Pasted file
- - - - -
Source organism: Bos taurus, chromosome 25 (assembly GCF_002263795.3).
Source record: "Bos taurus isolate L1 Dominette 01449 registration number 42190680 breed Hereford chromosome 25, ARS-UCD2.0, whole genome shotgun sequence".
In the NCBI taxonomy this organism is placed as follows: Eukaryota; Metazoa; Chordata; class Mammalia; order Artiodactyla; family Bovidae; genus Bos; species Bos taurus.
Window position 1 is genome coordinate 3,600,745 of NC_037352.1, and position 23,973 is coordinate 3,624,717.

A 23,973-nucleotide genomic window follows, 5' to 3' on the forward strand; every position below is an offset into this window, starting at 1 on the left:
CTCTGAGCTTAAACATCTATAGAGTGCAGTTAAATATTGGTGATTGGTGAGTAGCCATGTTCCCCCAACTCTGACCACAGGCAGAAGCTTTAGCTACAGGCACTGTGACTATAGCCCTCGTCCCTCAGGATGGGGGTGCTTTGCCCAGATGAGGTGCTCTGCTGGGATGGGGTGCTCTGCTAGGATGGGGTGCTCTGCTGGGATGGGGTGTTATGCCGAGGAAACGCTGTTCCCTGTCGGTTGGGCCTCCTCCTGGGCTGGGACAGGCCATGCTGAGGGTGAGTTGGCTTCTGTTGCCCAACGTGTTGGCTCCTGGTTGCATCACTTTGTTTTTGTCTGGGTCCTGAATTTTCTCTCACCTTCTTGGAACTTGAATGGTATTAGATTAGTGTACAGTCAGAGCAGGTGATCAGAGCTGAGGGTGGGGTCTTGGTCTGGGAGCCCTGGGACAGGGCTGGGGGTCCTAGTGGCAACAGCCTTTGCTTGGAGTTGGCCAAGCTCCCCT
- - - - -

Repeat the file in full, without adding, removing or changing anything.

Source organism: Bos taurus, chromosome 25 (assembly GCF_002263795.3).
Source record: "Bos taurus isolate L1 Dominette 01449 registration number 42190680 breed Hereford chromosome 25, ARS-UCD2.0, whole genome shotgun sequence".
In the NCBI taxonomy this organism is placed as follows: Eukaryota; Metazoa; Chordata; class Mammalia; order Artiodactyla; family Bovidae; genus Bos; species Bos taurus.
Window position 1 is genome coordinate 3,600,745 of NC_037352.1, and position 23,973 is coordinate 3,624,717.

A 23,973-nucleotide genomic window follows, 5' to 3' on the forward strand; every position below is an offset into this window, starting at 1 on the left:
CTCTGAGCTTAAACATCTATAGAGTGCAGTTAAATATTGGTGATTGGTGAGTAGCCATGTTCCCCCAACTCTGACCACAGGCAGAAGCTTTAGCTACAGGCACTGTGACTATAGCCCTCGTCCCTCAGGATGGGGGTGCTTTGCCCAGATGAGGTGCTCTGCTGGGATGGGGTGCTCTGCTAGGATGGGGTGCTCTGCTGGGATGGGGTGTTATGCCGAGGAAACGCTGTTCCCTGTCGGTTGGGCCTCCTCCTGGGCTGGGACAGGCCATGCTGAGGGTGAGTTGGCTTCTGTTGCCCAACGTGTTGGCTCCTGGTTGCATCACTTTGTTTTTGTCTGGGTCCTGAATTTTCTCTCACCTTCTTGGAACTTGAATGGTATTAGATTAGTGTACAGTCAGAGCAGGTGATCAGAGCTGAGGGTGGGGTCTTGGTCTGGGAGCCCTGGGACAGGGCTGGGGGTCCTAGTGGCAACAGCCTTTGCTTGGAGTTGGCCAAGCTCCCCT